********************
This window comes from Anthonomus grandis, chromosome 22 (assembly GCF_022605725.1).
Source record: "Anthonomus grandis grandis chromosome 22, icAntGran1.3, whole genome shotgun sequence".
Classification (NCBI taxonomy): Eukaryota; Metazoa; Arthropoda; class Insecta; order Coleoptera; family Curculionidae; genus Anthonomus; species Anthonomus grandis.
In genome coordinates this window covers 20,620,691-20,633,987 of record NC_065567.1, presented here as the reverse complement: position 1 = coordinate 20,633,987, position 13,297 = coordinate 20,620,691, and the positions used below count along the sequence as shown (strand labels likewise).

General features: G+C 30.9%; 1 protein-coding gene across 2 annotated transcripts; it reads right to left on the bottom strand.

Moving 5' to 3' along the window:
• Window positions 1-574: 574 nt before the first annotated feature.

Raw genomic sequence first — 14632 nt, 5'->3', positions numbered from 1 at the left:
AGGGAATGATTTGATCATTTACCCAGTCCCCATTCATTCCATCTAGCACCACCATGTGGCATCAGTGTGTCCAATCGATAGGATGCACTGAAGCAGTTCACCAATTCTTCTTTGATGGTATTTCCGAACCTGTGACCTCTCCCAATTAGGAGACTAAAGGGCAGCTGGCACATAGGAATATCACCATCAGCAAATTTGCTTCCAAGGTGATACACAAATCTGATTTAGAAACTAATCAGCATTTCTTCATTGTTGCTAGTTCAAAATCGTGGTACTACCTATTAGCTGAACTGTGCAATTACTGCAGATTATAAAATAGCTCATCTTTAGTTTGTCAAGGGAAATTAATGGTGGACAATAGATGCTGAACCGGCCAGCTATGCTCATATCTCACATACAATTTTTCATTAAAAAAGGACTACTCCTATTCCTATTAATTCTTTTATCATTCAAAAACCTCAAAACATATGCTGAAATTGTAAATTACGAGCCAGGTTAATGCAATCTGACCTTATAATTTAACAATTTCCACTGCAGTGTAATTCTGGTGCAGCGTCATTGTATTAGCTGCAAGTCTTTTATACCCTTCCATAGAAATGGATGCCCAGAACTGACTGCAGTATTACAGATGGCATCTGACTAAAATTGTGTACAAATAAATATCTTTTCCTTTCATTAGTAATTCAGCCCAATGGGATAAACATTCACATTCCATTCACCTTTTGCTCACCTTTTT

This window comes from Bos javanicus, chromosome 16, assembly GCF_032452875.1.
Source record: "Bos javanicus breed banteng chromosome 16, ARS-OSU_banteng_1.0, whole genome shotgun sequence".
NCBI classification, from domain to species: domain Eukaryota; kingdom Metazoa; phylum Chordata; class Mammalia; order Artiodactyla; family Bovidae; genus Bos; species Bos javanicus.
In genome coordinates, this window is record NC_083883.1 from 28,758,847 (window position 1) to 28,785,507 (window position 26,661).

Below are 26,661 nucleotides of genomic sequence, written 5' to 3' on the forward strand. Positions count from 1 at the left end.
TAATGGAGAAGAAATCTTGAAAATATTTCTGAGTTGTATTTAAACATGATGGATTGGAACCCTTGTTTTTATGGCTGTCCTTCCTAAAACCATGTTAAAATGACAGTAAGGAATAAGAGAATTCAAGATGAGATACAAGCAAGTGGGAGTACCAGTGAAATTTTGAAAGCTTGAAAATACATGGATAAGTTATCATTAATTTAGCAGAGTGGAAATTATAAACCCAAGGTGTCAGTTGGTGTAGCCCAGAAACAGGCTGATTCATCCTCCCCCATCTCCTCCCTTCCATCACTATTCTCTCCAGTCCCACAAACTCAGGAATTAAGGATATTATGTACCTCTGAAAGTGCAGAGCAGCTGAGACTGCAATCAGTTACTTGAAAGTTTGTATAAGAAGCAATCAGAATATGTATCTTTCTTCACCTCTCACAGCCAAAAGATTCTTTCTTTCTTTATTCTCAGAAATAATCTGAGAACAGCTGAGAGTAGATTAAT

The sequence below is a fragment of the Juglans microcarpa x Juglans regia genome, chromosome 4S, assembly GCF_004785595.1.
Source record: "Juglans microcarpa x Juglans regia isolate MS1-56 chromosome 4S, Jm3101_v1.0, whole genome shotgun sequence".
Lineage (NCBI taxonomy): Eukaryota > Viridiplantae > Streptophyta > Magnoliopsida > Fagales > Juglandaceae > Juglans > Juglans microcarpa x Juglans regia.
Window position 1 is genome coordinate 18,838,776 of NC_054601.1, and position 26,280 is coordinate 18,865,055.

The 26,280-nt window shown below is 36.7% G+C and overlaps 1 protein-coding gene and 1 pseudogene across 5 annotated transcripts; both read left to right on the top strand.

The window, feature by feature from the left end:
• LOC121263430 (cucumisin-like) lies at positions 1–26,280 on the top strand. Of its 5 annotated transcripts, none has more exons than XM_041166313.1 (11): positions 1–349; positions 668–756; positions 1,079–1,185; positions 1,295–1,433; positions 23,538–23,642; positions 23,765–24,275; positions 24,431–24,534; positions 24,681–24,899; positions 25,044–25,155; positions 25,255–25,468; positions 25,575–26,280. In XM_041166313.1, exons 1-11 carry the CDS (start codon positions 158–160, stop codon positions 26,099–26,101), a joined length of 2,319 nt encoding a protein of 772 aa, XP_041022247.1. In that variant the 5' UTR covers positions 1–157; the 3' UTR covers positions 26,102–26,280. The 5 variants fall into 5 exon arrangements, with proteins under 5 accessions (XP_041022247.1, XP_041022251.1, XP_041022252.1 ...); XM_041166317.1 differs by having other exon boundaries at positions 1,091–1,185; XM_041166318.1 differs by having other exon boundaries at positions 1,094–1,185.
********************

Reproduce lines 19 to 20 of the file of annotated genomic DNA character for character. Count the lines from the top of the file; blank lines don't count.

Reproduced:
Window position 1 is genome coordinate 18,838,776 of NC_054601.1, and position 26,280 is coordinate 18,865,055.

The 26,280-nt window shown below is 36.7% G+C and overlaps 1 protein-coding gene and 1 pseudogene across 5 annotated transcripts; both read left to right on the top strand.